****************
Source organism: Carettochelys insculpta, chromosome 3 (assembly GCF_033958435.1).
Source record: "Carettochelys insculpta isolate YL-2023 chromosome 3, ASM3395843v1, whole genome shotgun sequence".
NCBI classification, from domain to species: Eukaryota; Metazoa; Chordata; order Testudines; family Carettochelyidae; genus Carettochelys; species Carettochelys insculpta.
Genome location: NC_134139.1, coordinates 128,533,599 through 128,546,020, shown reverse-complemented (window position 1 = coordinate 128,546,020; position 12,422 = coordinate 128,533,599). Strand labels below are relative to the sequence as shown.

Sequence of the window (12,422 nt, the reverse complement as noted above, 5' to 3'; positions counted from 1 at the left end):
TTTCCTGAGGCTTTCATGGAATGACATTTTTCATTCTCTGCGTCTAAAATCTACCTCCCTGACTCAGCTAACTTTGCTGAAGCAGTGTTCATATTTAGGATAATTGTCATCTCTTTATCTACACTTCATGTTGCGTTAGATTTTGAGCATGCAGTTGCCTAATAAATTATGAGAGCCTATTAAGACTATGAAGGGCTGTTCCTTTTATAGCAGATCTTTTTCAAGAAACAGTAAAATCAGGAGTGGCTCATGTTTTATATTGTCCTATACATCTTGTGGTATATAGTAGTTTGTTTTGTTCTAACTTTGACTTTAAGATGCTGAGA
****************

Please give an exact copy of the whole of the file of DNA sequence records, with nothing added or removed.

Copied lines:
Source organism: Carettochelys insculpta, chromosome 3 (assembly GCF_033958435.1).
Source record: "Carettochelys insculpta isolate YL-2023 chromosome 3, ASM3395843v1, whole genome shotgun sequence".
NCBI classification, from domain to species: Eukaryota; Metazoa; Chordata; order Testudines; family Carettochelyidae; genus Carettochelys; species Carettochelys insculpta.
Genome location: NC_134139.1, coordinates 128,533,599 through 128,546,020, shown reverse-complemented (window position 1 = coordinate 128,546,020; position 12,422 = coordinate 128,533,599). Strand labels below are relative to the sequence as shown.

Sequence of the window (12,422 nt, the reverse complement as noted above, 5' to 3'; positions counted from 1 at the left end):
TTTCCTGAGGCTTTCATGGAATGACATTTTTCATTCTCTGCGTCTAAAATCTACCTCCCTGACTCAGCTAACTTTGCTGAAGCAGTGTTCATATTTAGGATAATTGTCATCTCTTTATCTACACTTCATGTTGCGTTAGATTTTGAGCATGCAGTTGCCTAATAAATTATGAGAGCCTATTAAGACTATGAAGGGCTGTTCCTTTTATAGCAGATCTTTTTCAAGAAACAGTAAAATCAGGAGTGGCTCATGTTTTATATTGTCCTATACATCTTGTGGTATATAGTAGTTTGTTTTGTTCTAACTTTGACTTTAAGATGCTGAGA